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Lawmakers hear report on sexual exploitation of Washington's kids

Exact numbers remain elusive, but evidence suggests that hundreds of young children are sexually exploited each year in Washington State.
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More than half the state's sex trafficking charges from 2008 to 2013 involved minors.

Exact numbers remain elusive, but evidence suggests that hundreds of young children are sexually exploited each year in Washington State.

The picture on sexual exploitation of Washington's children is hazy and incomplete, according to a report presented Thursday to the Washington Senate Human Services & Corrections Committee.

"The exact number of exploited children is not known, and needs to be better researched," said the Washington Statewide Coordinating Committee on the Commercial Sexual Exploitation of Children in its report to the Legislature. "However, the best current evidence suggests that hundreds of children, both girls and boys, are exploited here every year. At least a few of them are as young as age 12 or 13." The Legislature set up this committee in 2013. It is charged with delivering reports this year and in 2015.

The state, said the report, needs to improve its data collection in order to track underage, prostitution-related crimes. But it also needs the funding to do so. The report recommended that local and regional level committees — similar to the statwide committee set up by the Legislature — be created to tackle the problem on the local level. The Washington State Center for Court Research and the Center for Children and Youth Justice are studying how to improve collecting the necessary data.

Only King County has tried to count teen prostitutes in recent years. its last count was in 2008. The county came up with an estimate of 300-500 teen and child prostitutes, which the report claims is an under-estimate. Twenty-two of those young prostitutes were between the ages of 12 and 14. No jurisdiction outside King County haa conducted similar counts.

The report also looked at statewide sex trafficking charges filed from 2008 to 2013. It counted 17 charges of human trafficking, 132 charges of pimping underaged prostitutes, 108 charges of performing sex acts with underaged prostitutes and 176 charges of promoting prostitution without the under-age element. Based on this breakdown, the report concluded that more than half of Washington's sex trafficking charges from 2008 to 2013 involved minors.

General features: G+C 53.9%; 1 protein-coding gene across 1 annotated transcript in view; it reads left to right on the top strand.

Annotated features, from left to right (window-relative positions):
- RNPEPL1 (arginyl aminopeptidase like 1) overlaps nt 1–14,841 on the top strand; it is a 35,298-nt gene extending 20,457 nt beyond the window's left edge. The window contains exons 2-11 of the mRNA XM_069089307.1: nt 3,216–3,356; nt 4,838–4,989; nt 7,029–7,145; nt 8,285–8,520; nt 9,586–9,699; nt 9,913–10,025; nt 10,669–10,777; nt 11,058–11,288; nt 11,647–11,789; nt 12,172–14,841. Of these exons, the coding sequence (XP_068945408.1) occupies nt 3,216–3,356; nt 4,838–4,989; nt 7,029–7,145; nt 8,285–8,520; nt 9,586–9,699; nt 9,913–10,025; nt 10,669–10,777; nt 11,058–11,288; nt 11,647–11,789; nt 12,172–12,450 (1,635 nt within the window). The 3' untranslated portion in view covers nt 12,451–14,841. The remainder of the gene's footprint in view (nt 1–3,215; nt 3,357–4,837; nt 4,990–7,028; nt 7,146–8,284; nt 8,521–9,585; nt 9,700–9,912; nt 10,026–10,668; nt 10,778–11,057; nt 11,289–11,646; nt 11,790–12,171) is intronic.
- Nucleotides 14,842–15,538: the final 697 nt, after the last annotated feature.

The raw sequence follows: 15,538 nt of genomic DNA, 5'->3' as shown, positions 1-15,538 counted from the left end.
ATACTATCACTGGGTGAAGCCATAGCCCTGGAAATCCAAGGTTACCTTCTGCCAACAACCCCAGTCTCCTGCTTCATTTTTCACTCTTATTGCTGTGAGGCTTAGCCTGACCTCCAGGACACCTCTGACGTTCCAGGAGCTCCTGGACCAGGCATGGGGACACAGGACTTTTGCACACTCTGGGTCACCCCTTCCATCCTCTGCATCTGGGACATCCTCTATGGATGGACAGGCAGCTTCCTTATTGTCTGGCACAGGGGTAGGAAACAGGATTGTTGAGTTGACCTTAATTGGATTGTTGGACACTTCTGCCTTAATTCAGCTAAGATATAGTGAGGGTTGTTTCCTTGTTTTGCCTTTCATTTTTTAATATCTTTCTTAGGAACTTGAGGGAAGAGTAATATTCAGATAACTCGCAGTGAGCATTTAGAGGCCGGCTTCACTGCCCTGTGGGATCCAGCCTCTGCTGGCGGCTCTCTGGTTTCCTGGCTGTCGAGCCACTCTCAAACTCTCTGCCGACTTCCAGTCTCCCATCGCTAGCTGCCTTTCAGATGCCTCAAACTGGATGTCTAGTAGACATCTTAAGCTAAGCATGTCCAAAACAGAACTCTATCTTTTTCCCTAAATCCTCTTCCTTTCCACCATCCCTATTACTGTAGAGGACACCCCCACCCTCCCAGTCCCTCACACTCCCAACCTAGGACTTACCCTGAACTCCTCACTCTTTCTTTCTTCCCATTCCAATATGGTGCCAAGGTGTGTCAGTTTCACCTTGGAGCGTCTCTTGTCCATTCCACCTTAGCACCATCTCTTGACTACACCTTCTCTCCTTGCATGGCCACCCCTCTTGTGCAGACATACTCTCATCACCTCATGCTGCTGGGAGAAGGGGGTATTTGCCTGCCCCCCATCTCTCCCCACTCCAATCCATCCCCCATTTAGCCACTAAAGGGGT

In the Yakima area, said the report, a task force affiliated with the Committee on Commercial Sexual Exploitation of Children observed that "girls repeating as victims without effective responses and intervention from the child welfare or justice systems. Better training of specialized social workers and availability of placement resources and individualized services is needed."

According to the report, a Whatcom County task force "observed that many individuals being advertised online in the Whatcom area do not appear to be local. This may be unsurprising, given the close proximity to the Canadian border. However, data is lacking on the extent of any cross-border exploitation problem."

The report noted that the Internet has made the problem worse. It cited a 2013 University of Arizona study contending that in large American cities 5 percent of men over 18 responded to online sex ads. That Arizona study did not differentiate between ads that featured adults and those which featured minors.

"Unfortunately, anecdotal evidence from the King County Prosecuting Attorney's office indicates that there is a significant demand in the Puget Sound region for online sex ads that feature or appear to feature minors," the report noted, "with such ads regularly attracting many responses from would-be customers."

On Thursday, the Senate Human Services & Corrections Committee members asked mostly clarifying questions. Committee member Sen. Mike Padden, R-Spokane Valley, wanted the Legislature to explore stricter penalties for patrons of prostitutes.

  

About the Authors & Contributors

John Stang

John Stang is a freelance writer who often covers state government. He can be followed on Twitter: @johnstang_8